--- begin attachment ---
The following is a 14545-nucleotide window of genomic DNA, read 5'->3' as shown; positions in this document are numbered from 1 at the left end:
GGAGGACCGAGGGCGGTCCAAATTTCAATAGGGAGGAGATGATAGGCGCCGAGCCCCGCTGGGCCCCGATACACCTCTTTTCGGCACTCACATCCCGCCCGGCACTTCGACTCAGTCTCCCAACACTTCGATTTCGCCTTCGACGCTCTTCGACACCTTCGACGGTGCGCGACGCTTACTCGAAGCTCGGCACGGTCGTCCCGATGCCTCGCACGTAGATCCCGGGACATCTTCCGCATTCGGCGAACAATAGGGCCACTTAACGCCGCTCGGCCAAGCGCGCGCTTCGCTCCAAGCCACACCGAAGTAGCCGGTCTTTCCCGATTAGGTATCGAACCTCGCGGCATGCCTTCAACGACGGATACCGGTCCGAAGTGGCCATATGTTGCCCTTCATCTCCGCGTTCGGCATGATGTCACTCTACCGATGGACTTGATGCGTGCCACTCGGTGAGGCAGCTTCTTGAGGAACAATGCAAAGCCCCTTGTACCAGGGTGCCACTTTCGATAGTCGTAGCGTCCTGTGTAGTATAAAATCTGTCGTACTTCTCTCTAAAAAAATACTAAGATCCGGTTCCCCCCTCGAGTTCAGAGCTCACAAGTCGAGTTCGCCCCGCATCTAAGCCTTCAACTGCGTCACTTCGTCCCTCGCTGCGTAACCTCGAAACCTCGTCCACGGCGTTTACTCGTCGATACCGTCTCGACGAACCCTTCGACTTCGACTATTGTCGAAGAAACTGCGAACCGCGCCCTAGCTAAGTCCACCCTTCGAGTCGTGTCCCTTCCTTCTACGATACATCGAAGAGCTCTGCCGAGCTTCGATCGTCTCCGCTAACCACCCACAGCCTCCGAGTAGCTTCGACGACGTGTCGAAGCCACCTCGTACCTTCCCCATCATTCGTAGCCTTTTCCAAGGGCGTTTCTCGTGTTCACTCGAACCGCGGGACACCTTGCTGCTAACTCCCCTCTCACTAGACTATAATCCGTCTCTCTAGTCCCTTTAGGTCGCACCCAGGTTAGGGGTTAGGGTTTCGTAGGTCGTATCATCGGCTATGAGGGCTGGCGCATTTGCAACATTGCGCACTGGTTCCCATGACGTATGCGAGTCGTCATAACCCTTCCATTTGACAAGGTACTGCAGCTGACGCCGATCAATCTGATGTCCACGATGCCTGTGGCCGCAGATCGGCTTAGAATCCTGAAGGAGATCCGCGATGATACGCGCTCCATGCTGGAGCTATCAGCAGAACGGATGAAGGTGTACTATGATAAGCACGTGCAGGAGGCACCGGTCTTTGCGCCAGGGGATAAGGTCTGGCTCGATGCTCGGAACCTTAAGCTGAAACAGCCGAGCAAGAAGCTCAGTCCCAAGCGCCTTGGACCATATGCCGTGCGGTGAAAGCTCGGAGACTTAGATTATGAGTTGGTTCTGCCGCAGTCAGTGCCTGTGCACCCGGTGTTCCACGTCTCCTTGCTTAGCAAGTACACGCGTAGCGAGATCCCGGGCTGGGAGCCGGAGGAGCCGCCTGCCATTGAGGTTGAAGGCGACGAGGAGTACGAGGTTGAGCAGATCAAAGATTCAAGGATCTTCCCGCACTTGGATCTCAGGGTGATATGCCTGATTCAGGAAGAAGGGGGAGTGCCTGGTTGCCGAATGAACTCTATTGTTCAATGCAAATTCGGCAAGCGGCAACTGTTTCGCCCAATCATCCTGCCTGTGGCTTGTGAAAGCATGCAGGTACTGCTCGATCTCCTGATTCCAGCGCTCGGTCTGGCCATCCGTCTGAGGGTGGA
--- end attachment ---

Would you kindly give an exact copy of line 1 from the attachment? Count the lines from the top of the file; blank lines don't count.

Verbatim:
The following is a 14545-nucleotide window of genomic DNA, read 5'->3' as shown; positions in this document are numbered from 1 at the left end: